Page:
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  1. #21
    Photo Engineer's Avatar
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    An AhHah moment - Second try.

    I ran the first attempt posted here, on Strathmore paper, and thought that the paper fibers might be absorbing some chemicals and might also be reacting erratically. So, I repeated the experiment on Baryta paper. This scanned image still shows a bit of the negative image which is not apparent to the naked eye. Also, the hue shift across the paper is not very evident to the eye. It appears as more of a density change. So, the original looks better. Again, using PS tools I can make it look more like the eye sees it, but I think that the raw scan is the only fair way to post the example.

    There is some mottle in the high density areas. IDK if that is in the silver or dye or bleach part of the overall sequence.

    The original silver image is very sharp! The lack of sharpness in the final image indicates that there is too much silver, or too much phenazine or that the "system" needs a competer or a scavenger. Wandering phenazine in excess can drastically decrease sharpness.

    You can see how sensitive any color system is!

    Sequence at 20 deg C is as follows:

    Develop 1' Dektol 1:3
    Stop 30"
    Fix in Kodak Hardening Fixer (alum).
    Wash 10'
    Dry to examine the results
    ........................< Dye step tb posted later
    Dye Bleach 4'
    Rinse 1'
    RA4 blix 1'
    Wash 4'
    Dry
    Attached Thumbnails Attached Thumbnails Azo 2.jpg  

  2. #22

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    Again, weak on chemistry, but what about a Copper compound? Although those like to stick to just about anything and not let go easily, that would give you your cyan as well, but it might not be blue enough. CuAu? Nope, they are in the same period so they won't stick well, but they are in the same period so in theory there is a way to make Cu light sensitive. No, that's silly, but if it works put me in a footnote.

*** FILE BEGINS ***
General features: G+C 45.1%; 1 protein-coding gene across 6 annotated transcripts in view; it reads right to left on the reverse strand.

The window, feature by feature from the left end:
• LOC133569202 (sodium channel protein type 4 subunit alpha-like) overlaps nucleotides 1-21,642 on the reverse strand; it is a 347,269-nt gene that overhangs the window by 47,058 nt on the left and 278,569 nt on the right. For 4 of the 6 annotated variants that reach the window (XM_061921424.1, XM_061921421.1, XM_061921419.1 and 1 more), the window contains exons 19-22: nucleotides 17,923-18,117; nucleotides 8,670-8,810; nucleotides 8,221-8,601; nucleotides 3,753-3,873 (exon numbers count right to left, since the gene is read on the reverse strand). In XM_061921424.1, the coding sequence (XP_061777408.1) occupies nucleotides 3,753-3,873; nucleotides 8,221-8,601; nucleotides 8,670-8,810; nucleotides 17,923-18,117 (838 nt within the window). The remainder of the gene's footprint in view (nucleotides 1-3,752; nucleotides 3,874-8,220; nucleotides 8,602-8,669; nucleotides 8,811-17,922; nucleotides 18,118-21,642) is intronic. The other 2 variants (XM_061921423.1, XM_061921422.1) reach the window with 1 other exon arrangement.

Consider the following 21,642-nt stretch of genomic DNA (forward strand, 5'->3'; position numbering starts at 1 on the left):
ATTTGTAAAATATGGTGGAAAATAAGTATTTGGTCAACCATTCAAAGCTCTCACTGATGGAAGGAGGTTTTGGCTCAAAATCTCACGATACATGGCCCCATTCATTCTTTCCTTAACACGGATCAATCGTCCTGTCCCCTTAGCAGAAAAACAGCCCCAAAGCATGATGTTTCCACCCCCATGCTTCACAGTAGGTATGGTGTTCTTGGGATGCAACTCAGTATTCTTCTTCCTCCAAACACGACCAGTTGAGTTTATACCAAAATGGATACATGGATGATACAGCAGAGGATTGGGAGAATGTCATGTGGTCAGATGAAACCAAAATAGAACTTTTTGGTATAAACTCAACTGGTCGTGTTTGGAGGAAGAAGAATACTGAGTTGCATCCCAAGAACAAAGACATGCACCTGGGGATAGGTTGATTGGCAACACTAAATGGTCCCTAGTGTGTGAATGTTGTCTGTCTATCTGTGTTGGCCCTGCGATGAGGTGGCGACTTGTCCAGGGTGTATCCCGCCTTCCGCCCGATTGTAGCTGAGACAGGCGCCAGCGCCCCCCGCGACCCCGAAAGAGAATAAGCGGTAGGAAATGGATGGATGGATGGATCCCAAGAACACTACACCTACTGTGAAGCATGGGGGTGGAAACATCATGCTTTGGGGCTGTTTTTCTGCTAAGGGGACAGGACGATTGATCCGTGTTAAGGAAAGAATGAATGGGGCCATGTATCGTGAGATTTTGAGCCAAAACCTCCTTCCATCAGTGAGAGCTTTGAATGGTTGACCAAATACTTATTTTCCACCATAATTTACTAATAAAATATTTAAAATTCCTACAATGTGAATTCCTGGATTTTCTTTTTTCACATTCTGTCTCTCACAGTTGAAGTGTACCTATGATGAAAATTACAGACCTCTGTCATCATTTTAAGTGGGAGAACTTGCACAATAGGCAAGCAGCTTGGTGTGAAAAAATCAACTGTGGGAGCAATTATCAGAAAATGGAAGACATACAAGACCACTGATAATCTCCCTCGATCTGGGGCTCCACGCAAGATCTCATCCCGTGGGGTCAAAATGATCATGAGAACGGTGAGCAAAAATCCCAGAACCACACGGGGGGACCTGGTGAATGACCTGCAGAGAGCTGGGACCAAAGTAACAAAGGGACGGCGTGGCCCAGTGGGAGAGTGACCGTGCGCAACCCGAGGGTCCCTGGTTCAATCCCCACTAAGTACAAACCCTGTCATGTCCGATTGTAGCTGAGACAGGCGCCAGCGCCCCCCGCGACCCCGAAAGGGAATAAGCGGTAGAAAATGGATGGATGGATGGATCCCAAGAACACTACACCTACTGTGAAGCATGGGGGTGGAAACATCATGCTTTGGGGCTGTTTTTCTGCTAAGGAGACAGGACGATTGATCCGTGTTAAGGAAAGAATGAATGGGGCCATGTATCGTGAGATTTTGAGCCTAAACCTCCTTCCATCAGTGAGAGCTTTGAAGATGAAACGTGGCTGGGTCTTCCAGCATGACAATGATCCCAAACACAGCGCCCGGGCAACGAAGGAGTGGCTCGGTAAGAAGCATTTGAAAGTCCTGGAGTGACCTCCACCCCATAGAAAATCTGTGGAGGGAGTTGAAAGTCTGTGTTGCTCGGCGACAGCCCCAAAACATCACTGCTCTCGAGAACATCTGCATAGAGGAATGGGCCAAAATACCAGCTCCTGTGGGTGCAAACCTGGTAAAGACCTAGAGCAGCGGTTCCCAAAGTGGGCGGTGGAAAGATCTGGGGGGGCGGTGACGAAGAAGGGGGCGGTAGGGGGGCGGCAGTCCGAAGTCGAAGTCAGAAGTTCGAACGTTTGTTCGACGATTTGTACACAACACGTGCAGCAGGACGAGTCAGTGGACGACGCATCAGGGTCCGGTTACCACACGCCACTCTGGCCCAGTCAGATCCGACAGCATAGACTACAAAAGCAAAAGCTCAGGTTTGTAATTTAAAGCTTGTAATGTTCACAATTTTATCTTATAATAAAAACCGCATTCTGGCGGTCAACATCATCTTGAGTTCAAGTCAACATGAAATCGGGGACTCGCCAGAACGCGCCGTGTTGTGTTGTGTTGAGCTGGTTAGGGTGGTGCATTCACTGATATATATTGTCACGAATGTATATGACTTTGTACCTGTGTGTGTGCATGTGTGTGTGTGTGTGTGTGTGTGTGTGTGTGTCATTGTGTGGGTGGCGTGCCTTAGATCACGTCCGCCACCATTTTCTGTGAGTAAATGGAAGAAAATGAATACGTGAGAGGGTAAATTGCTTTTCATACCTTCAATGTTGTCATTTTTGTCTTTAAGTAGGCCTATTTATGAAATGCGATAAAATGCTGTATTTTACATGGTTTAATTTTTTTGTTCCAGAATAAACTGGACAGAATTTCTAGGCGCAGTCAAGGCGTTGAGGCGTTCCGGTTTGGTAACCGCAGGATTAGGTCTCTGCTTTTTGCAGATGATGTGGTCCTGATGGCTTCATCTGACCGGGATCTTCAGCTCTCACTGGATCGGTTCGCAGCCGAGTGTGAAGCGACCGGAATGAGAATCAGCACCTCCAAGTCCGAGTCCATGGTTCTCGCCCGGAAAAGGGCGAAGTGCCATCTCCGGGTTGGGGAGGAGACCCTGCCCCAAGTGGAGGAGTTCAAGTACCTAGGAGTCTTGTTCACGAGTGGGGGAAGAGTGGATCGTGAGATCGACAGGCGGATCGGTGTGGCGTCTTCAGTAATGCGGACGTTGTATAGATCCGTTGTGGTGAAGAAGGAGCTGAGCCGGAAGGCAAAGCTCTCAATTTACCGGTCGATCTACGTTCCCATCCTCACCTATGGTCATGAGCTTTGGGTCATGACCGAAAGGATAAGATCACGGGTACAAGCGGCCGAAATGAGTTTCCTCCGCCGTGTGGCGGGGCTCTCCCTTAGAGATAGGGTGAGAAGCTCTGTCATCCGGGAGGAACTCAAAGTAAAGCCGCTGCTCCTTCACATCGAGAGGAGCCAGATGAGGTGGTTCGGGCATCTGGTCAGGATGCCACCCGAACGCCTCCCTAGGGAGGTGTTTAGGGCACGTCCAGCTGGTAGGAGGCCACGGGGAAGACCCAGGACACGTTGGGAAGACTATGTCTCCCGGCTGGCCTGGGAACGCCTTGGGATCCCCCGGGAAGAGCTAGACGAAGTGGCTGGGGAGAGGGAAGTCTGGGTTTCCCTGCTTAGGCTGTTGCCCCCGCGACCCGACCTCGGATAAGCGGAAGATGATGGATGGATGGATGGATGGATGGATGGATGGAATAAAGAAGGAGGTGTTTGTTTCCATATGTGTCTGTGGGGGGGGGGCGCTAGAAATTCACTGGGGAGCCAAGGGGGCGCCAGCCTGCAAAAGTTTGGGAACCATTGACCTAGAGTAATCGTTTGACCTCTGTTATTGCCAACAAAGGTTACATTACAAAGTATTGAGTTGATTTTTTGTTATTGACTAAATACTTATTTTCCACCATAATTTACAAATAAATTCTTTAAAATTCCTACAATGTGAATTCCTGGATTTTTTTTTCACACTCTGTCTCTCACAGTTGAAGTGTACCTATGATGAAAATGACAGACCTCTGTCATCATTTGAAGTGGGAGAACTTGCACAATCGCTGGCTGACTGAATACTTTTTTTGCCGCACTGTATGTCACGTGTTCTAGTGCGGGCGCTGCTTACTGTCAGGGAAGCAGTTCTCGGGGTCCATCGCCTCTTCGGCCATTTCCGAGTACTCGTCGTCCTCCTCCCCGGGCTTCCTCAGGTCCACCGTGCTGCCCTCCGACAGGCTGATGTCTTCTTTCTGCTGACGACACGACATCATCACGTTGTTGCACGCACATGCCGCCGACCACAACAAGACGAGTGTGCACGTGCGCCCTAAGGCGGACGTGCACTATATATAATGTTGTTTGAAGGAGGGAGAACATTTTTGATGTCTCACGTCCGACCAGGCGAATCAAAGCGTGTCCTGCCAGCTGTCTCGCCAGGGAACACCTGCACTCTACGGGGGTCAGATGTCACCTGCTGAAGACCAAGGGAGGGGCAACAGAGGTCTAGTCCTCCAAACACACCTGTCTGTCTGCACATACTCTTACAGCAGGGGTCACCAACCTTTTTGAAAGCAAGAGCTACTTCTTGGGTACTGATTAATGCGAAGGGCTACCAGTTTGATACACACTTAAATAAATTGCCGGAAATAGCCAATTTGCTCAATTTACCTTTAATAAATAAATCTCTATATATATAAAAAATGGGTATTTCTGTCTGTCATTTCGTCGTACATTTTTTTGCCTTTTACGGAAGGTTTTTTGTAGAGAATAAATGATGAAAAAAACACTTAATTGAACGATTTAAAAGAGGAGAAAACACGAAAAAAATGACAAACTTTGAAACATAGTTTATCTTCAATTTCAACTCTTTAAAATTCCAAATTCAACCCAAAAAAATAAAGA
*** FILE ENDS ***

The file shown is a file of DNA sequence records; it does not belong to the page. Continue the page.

"Would you like it if someone that painted in oils told you that you were not making portraits because you were using a camera?"
    "Shouldn't it be more about the joy of producing and viewing the photo than what you paid for the camera?"

    Me

  3. #23

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    Strange you should mention that! I think you are a bit late for that footnote!

  4. #24
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    Cuprous oxide is light sensitive and can be made into a B&W paper that is about the same speed as Kodabromide. I have several publications on that but no patent. They are in Kodak Research Disclosures. Copper salts at this level adversely affect AgX emulsions and probably cannot be used. I may have to use Calcium, Magnesium, or something stronger like Barium! The last one is probably not a good idea.

    PE

  5. #25
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    PE,
    Thank you ! This is great ! Although I personally have gone a in a different direction, your work will help many, I am sure. I have too much fascination with the gray scale color separation process to get into color emulsions myself. I have not even purchased any color film in about 5 years . But knowledge for the sake of knowledge is wonderful.
    Bill

  6. #26
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    Well, you can get a full color image from my method this way....

    Make 3 color separation negatives by exposing in-camera and developing normally.

    Then, take each separation and soak it in a dye solution so that the blue separation gets yellow dye and etc.... You may need to use a mordant or metal salt to anchor the dye in place such that you get a density of about 3.0.

    Then run the dye bleach process that I gave above for each of the 3 negatives and it will give you 3 positives.

    These, mounted in register, will give you a rather nice color transparency just as a similar method using three color developers and an appropriate set of couplers will give you Kodachrome like slides.

    PE

  7. #27
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    A 2-Color Monopack by the Dye-Bleach Method

    From Friedman's chapter on 'Gasparcolor and Silver-Dye Bleach':

    The preparation of a monopack suitable for two-color work, has also not been overlooked (USP 2028279). But instead of coloring each layer with a single dye, two are used. Thus the orange-red layer will contain pyramine orange and azo fuchsin, or azo fuchsin and mordant yellow, while the green layer will contain benzo pure blue and pyramine orange or benzo pure blue and metanil yellow. The rate at which the two dye components are acted on by the bleach solutions varies with the dyes. Thus it becomes possible to obtain dichroic effects in each layer, orangy highlights with deep red shadows in the orange-red layer, and sky-blue highlights with deep green shadows in the other. It becomes possible in this manner to obtain pleasant flesh and sky renditions, and at the same time, maintain true blacks in the middle tones & shadows. Such a process could be termed "two and one-half color."
    If you are the big tree, we are the small axe

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